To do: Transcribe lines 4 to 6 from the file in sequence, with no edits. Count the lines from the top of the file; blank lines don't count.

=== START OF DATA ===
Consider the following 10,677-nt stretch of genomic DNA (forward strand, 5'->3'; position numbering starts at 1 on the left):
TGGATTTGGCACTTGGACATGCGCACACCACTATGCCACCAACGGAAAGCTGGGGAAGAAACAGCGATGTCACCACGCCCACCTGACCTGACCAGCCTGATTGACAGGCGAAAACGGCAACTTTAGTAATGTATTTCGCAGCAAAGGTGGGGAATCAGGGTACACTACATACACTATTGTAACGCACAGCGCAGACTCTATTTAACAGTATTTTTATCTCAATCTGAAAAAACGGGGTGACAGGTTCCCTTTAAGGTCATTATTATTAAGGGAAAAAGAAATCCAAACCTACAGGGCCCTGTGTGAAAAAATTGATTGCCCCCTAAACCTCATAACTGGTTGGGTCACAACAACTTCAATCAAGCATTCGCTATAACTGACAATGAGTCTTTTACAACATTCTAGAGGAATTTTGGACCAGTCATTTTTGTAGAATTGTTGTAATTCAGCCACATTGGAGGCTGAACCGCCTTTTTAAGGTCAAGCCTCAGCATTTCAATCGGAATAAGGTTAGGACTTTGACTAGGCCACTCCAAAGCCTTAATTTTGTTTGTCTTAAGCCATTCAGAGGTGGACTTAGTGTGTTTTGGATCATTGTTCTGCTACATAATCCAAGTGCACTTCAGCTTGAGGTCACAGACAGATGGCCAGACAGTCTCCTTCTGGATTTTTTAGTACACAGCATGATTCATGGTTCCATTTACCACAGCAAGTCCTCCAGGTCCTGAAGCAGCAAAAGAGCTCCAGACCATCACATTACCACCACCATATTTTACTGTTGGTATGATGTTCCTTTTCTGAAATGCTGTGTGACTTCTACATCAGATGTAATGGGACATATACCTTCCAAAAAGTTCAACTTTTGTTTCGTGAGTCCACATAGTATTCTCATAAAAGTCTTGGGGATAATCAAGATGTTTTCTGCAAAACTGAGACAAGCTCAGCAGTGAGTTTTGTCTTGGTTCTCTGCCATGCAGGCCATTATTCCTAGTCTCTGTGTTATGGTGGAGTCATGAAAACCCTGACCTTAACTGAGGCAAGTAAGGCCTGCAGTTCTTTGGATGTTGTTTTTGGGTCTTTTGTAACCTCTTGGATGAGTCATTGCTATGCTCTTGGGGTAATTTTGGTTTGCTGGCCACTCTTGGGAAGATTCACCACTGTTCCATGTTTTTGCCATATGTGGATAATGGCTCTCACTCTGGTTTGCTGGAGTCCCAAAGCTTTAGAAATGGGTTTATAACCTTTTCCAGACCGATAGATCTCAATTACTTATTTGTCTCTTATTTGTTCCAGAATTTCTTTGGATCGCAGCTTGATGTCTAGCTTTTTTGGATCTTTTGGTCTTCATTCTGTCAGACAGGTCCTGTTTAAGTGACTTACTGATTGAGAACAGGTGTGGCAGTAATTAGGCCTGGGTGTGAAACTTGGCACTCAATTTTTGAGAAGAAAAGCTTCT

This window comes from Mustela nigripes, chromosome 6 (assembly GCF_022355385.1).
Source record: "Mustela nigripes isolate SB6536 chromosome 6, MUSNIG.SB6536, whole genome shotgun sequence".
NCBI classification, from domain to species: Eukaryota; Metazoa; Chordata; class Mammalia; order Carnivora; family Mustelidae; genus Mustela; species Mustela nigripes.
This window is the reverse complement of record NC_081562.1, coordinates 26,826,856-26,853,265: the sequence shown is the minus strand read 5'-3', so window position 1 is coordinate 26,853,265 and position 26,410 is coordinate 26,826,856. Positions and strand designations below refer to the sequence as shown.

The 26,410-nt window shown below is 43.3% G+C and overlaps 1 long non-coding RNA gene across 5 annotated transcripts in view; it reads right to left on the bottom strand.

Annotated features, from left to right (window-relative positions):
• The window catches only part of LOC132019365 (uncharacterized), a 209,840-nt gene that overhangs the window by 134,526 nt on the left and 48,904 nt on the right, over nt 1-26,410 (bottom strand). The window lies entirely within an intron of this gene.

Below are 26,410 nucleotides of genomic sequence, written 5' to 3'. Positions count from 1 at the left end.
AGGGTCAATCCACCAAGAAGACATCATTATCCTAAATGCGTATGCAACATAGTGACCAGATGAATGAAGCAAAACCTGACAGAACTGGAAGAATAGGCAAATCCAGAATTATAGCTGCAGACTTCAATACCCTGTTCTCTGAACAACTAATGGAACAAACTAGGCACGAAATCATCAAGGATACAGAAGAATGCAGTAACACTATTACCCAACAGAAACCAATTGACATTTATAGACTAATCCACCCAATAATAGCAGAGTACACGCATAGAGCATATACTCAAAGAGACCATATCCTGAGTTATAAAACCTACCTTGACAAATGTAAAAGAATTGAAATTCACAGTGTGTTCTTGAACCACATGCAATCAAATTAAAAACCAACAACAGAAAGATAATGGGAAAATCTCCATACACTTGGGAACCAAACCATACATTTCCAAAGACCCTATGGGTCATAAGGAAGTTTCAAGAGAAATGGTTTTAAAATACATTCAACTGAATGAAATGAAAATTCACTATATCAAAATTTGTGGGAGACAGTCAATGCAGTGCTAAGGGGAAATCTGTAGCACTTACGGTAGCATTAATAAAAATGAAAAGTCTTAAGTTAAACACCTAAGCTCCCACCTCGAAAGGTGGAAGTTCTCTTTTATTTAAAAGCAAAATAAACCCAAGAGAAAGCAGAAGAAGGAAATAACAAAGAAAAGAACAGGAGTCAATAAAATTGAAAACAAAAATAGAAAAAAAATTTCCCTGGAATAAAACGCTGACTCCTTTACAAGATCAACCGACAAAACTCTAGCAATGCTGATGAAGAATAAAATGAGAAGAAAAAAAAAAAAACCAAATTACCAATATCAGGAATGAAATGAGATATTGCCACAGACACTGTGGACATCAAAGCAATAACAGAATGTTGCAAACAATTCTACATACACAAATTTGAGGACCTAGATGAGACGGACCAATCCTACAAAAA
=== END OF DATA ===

Source record: "Mustela nigripes isolate SB6536 chromosome 6, MUSNIG.SB6536, whole genome shotgun sequence".
NCBI classification, from domain to species: Eukaryota; Metazoa; Chordata; class Mammalia; order Carnivora; family Mustelidae; genus Mustela; species Mustela nigripes.
This window is the reverse complement of record NC_081562.1, coordinates 26,826,856-26,853,265: the sequence shown is the minus strand read 5'-3', so window position 1 is coordinate 26,853,265 and position 26,410 is coordinate 26,826,856. Positions and strand designations below refer to the sequence as shown.